WESTMINSTER, Mass. — Massachusetts state lawmakers are working on a number of bills in response to the Westminster Board of Health’s unsuccessful attempt to ban tobacco sales last year. Though the proposal was ultimately stopped in a 2-1 vote, legislatures are looking to prevent other cities and municipalities from embarking on the same path.
The Lowell Sun reports a recent Massachusetts Joint Committee on Public Health hearing brought to light one such bill. Co-sponsored by Rep. Paul K. Frost and Rep. Kimberly Ferguson, Bill H 1951 would prohibit local boards of health from banning the sale of tobacco products by retailers that are currently allowed to sell them.
“This is coming from when the Westminster Board of Health had proposed a ban on tobacco products last year,” said Frost spokesperson Lauren Mullins. “(Westminster’s) public forum on it was hosted for people to air their concerns and that got a little out of hand.”
Mullins added that a main concern of Frost’s was the slippery slope the banning of a legal substance could lead to. As such, Frost co-authored a similar bill with Rep. Jonathan Zlotnik that would prevent boards of health from banning the sale not just of tobacco, but any legal consumer products.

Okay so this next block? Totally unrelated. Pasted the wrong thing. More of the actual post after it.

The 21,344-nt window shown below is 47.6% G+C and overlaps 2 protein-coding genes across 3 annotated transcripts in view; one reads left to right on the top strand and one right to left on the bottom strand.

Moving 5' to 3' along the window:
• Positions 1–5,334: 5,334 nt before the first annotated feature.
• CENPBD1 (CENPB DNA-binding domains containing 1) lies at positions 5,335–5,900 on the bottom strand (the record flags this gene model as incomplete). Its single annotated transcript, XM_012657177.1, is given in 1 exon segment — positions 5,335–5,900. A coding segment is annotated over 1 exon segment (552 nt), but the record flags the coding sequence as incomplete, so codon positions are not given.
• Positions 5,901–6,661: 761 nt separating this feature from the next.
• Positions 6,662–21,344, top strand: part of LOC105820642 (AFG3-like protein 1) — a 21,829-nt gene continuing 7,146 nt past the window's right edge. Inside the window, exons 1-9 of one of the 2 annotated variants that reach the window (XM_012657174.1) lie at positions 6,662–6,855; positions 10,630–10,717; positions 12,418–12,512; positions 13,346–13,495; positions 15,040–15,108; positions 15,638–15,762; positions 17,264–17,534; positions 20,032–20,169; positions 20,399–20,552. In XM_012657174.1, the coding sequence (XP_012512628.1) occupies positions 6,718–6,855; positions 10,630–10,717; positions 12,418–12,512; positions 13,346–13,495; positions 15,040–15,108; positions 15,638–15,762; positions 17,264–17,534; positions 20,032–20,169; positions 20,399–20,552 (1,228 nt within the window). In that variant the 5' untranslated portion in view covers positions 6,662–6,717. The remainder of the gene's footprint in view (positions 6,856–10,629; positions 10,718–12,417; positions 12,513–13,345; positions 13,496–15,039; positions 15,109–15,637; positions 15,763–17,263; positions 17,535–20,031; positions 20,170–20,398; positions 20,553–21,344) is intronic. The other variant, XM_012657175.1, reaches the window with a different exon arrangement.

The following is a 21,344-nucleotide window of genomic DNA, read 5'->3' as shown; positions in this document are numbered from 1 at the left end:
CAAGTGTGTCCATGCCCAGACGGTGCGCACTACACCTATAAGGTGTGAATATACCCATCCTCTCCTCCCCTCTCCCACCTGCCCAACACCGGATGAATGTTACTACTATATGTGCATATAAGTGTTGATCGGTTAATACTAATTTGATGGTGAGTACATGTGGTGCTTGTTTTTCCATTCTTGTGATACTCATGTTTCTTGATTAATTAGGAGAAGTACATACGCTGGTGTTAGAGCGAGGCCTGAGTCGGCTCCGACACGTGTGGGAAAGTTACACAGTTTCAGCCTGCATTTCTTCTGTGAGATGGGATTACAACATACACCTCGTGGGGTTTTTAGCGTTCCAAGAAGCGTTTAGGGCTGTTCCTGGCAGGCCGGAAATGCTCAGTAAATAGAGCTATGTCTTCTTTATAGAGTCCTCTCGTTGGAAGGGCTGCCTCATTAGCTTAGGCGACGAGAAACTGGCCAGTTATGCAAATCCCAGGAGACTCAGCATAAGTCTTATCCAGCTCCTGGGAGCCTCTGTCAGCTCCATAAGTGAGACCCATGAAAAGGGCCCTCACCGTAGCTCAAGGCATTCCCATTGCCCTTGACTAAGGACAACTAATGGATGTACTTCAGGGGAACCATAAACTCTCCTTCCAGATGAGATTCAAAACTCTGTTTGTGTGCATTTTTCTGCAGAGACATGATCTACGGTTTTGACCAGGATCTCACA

“We recognize that cities and towns have rights to make their own choices, but there needs to be some uniformity to that,” said Zlotnik. “We’re just trying to make sure that things like this are kept in check.”
The Westminster Board of Health was able to propose a tobacco ban based on an aspect of the Massachusetts General Laws that grants such boards authority to “make reasonable health regulations.”
“I think at the very least there needs to be more of a process for something of that kind of magnitude to become law,” said Zlotnik.
The two bills sponsored by Frost, Zlotnik and Ferguson are currently under review and sources from Frost’s office said it could take a year before either bill could become state law.
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